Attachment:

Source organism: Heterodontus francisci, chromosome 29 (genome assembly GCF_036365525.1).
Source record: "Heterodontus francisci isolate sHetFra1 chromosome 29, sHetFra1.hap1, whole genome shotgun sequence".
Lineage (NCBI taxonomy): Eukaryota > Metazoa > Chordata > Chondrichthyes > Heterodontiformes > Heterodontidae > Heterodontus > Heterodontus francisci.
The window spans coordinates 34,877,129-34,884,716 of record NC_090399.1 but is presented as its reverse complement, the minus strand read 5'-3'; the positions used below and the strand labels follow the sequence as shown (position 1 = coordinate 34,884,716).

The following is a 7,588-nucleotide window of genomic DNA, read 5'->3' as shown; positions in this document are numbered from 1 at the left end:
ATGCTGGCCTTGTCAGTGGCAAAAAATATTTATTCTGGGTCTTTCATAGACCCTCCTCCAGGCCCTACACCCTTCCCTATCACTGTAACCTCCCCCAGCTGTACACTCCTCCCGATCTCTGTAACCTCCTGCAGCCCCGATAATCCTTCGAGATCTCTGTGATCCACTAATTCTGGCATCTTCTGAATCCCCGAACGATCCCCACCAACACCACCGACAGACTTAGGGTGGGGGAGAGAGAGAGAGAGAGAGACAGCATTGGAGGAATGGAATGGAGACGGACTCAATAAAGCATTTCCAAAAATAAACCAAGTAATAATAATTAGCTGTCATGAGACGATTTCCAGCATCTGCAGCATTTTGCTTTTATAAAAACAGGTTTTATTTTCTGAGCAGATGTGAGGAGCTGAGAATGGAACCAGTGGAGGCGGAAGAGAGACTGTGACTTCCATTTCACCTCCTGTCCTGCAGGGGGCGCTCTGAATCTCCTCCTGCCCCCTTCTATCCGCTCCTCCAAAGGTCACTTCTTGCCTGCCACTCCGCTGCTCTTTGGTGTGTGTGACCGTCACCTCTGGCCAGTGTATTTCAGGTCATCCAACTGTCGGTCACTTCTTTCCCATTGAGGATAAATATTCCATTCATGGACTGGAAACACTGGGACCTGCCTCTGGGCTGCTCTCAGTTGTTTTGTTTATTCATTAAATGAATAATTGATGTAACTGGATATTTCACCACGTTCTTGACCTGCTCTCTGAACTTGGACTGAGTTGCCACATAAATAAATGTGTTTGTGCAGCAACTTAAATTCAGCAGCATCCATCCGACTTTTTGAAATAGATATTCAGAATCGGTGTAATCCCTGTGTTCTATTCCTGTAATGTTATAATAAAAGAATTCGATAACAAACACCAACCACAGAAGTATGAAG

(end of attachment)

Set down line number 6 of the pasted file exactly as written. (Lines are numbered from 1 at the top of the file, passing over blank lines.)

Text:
ATGCTGGCCTTGTCAGTGGCAAAAAATATTTATTCTGGGTCTTTCATAGACCCTCCTCCAGGCCCTACACCCTTCCCTATCACTGTAACCTCCCCCAGCTGTACACTCCTCCCGATCTCTGTAACCTCCTGCAGCCCCGATAATCCTTCGAGATCTCTGTGATCCACTAATTCTGGCATCTTCTGAATCCCCGAACGATCCCCACCAACACCACCGACAGACTTAGGGTGGGGGAGAGAGAGAGAGAGAGAGACAGCATTGGAGGAATGGAATGGAGACGGACTCAATAAAGCATTTCCAAAAATAAACCAAGTAATAATAATTAGCTGTCATGAGACGATTTCCAGCATCTGCAGCATTTTGCTTTTATAAAAACAGGTTTTATTTTCTGAGCAGATGTGAGGAGCTGAGAATGGAACCAGTGGAGGCGGAAGAGAGACTGTGACTTCCATTTCACCTCCTGTCCTGCAGGGGGCGCTCTGAATCTCCTCCTGCCCCCTTCTATCCGCTCCTCCAAAGGTCACTTCTTGCCTGCCACTCCGCTGCTCTTTGGTGTGTGTGACCGTCACCTCTGGCCAGTGTATTTCAGGTCATCCAACTGTCGGTCACTTCTTTCCCATTGAGGATAAATATTCCATTCATGGACTGGAAACACTGGGACCTGCCTCTGGGCTGCTCTCAGTTGTTTTGTTTATTCATTAAATGAATAATTGATGTAACTGGATATTTCACCACGTTCTTGACCTGCTCTCTGAACTTGGACTGAGTTGCCACATAAATAAATGTGTTTGTGCAGCAACTTAAATTCAGCAGCATCCATCCGACTTTTTGAAATAGATATTCAGAATCGGTGTAATCCCTGTGTTCTATTCCTGTAATGTTATAATAAAAGAATTCGATAACAAACACCAACCACAGAAGTATGAAG